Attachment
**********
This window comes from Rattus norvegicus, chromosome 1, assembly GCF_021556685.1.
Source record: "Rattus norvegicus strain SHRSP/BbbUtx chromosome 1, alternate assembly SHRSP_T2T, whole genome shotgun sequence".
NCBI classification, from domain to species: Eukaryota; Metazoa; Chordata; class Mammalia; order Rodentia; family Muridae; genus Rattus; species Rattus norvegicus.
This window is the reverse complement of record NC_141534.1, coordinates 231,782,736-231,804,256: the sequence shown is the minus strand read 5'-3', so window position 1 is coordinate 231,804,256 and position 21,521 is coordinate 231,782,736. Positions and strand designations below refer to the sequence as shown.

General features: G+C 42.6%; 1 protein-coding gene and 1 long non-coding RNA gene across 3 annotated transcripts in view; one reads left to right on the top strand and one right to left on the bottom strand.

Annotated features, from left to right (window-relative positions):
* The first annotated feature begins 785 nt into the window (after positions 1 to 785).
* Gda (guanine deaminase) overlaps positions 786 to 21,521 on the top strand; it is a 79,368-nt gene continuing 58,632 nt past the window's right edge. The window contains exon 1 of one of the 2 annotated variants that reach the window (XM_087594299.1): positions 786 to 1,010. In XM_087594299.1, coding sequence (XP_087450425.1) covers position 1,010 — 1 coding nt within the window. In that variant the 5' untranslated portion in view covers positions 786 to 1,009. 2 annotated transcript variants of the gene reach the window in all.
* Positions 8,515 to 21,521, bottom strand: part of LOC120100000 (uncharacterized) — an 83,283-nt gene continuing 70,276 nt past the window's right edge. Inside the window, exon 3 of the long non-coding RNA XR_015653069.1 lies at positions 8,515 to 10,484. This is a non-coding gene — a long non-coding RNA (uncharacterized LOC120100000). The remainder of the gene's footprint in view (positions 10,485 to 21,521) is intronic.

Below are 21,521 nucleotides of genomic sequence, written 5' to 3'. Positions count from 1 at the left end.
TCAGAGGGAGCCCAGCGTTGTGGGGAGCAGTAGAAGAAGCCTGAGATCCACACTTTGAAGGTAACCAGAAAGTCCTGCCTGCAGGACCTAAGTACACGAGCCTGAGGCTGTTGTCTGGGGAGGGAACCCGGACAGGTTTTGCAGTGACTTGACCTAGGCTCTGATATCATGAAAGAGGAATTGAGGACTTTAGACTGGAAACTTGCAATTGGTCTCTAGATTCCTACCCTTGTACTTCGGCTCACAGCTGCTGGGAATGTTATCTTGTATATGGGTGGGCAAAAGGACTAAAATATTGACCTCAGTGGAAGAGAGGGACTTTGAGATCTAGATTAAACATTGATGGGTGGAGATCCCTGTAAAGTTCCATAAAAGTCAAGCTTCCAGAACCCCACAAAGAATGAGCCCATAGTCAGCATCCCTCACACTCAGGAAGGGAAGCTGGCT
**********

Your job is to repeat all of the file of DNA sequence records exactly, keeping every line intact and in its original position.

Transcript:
This window comes from Rattus norvegicus, chromosome 1, assembly GCF_021556685.1.
Source record: "Rattus norvegicus strain SHRSP/BbbUtx chromosome 1, alternate assembly SHRSP_T2T, whole genome shotgun sequence".
NCBI classification, from domain to species: Eukaryota; Metazoa; Chordata; class Mammalia; order Rodentia; family Muridae; genus Rattus; species Rattus norvegicus.
This window is the reverse complement of record NC_141534.1, coordinates 231,782,736-231,804,256: the sequence shown is the minus strand read 5'-3', so window position 1 is coordinate 231,804,256 and position 21,521 is coordinate 231,782,736. Positions and strand designations below refer to the sequence as shown.

General features: G+C 42.6%; 1 protein-coding gene and 1 long non-coding RNA gene across 3 annotated transcripts in view; one reads left to right on the top strand and one right to left on the bottom strand.

Annotated features, from left to right (window-relative positions):
* The first annotated feature begins 785 nt into the window (after positions 1 to 785).
* Gda (guanine deaminase) overlaps positions 786 to 21,521 on the top strand; it is a 79,368-nt gene continuing 58,632 nt past the window's right edge. The window contains exon 1 of one of the 2 annotated variants that reach the window (XM_087594299.1): positions 786 to 1,010. In XM_087594299.1, coding sequence (XP_087450425.1) covers position 1,010 — 1 coding nt within the window. In that variant the 5' untranslated portion in view covers positions 786 to 1,009. 2 annotated transcript variants of the gene reach the window in all.
* Positions 8,515 to 21,521, bottom strand: part of LOC120100000 (uncharacterized) — an 83,283-nt gene continuing 70,276 nt past the window's right edge. Inside the window, exon 3 of the long non-coding RNA XR_015653069.1 lies at positions 8,515 to 10,484. This is a non-coding gene — a long non-coding RNA (uncharacterized LOC120100000). The remainder of the gene's footprint in view (positions 10,485 to 21,521) is intronic.

Below are 21,521 nucleotides of genomic sequence, written 5' to 3'. Positions count from 1 at the left end.
TCAGAGGGAGCCCAGCGTTGTGGGGAGCAGTAGAAGAAGCCTGAGATCCACACTTTGAAGGTAACCAGAAAGTCCTGCCTGCAGGACCTAAGTACACGAGCCTGAGGCTGTTGTCTGGGGAGGGAACCCGGACAGGTTTTGCAGTGACTTGACCTAGGCTCTGATATCATGAAAGAGGAATTGAGGACTTTAGACTGGAAACTTGCAATTGGTCTCTAGATTCCTACCCTTGTACTTCGGCTCACAGCTGCTGGGAATGTTATCTTGTATATGGGTGGGCAAAAGGACTAAAATATTGACCTCAGTGGAAGAGAGGGACTTTGAGATCTAGATTAAACATTGATGGGTGGAGATCCCTGTAAAGTTCCATAAAAGTCAAGCTTCCAGAACCCCACAAAGAATGAGCCCATAGTCAGCATCCCTCACACTCAGGAAGGGAAGCTGGCT